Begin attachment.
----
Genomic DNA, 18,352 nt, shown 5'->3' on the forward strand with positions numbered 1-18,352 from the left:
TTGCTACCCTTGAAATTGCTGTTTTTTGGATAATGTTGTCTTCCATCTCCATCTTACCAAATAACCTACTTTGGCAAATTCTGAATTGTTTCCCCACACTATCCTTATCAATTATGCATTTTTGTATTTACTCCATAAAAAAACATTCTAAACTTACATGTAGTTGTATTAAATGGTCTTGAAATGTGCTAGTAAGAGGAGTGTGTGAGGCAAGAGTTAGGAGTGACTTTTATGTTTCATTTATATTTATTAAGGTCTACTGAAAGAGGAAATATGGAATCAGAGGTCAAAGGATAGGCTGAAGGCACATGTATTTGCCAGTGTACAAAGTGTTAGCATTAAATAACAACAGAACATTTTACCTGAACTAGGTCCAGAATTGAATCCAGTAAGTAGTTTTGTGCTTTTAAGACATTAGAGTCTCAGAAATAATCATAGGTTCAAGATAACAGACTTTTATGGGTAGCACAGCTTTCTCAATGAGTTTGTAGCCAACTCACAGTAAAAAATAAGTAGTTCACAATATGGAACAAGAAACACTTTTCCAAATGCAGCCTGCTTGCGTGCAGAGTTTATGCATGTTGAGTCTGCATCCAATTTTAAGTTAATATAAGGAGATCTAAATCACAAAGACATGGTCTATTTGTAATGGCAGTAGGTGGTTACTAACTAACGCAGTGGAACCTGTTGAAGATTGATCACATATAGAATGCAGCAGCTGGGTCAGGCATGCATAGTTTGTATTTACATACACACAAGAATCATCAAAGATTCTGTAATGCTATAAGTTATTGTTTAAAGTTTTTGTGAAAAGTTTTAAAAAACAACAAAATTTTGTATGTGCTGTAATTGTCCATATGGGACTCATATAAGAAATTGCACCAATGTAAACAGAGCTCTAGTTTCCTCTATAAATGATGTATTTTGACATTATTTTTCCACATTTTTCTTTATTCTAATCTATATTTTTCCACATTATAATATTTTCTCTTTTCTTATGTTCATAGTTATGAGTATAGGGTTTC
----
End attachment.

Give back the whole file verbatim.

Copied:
Genomic DNA, 18,352 nt, shown 5'->3' on the forward strand with positions numbered 1-18,352 from the left:
TTGCTACCCTTGAAATTGCTGTTTTTTGGATAATGTTGTCTTCCATCTCCATCTTACCAAATAACCTACTTTGGCAAATTCTGAATTGTTTCCCCACACTATCCTTATCAATTATGCATTTTTGTATTTACTCCATAAAAAAACATTCTAAACTTACATGTAGTTGTATTAAATGGTCTTGAAATGTGCTAGTAAGAGGAGTGTGTGAGGCAAGAGTTAGGAGTGACTTTTATGTTTCATTTATATTTATTAAGGTCTACTGAAAGAGGAAATATGGAATCAGAGGTCAAAGGATAGGCTGAAGGCACATGTATTTGCCAGTGTACAAAGTGTTAGCATTAAATAACAACAGAACATTTTACCTGAACTAGGTCCAGAATTGAATCCAGTAAGTAGTTTTGTGCTTTTAAGACATTAGAGTCTCAGAAATAATCATAGGTTCAAGATAACAGACTTTTATGGGTAGCACAGCTTTCTCAATGAGTTTGTAGCCAACTCACAGTAAAAAATAAGTAGTTCACAATATGGAACAAGAAACACTTTTCCAAATGCAGCCTGCTTGCGTGCAGAGTTTATGCATGTTGAGTCTGCATCCAATTTTAAGTTAATATAAGGAGATCTAAATCACAAAGACATGGTCTATTTGTAATGGCAGTAGGTGGTTACTAACTAACGCAGTGGAACCTGTTGAAGATTGATCACATATAGAATGCAGCAGCTGGGTCAGGCATGCATAGTTTGTATTTACATACACACAAGAATCATCAAAGATTCTGTAATGCTATAAGTTATTGTTTAAAGTTTTTGTGAAAAGTTTTAAAAAACAACAAAATTTTGTATGTGCTGTAATTGTCCATATGGGACTCATATAAGAAATTGCACCAATGTAAACAGAGCTCTAGTTTCCTCTATAAATGATGTATTTTGACATTATTTTTCCACATTTTTCTTTATTCTAATCTATATTTTTCCACATTATAATATTTTCTCTTTTCTTATGTTCATAGTTATGAGTATAGGGTTTC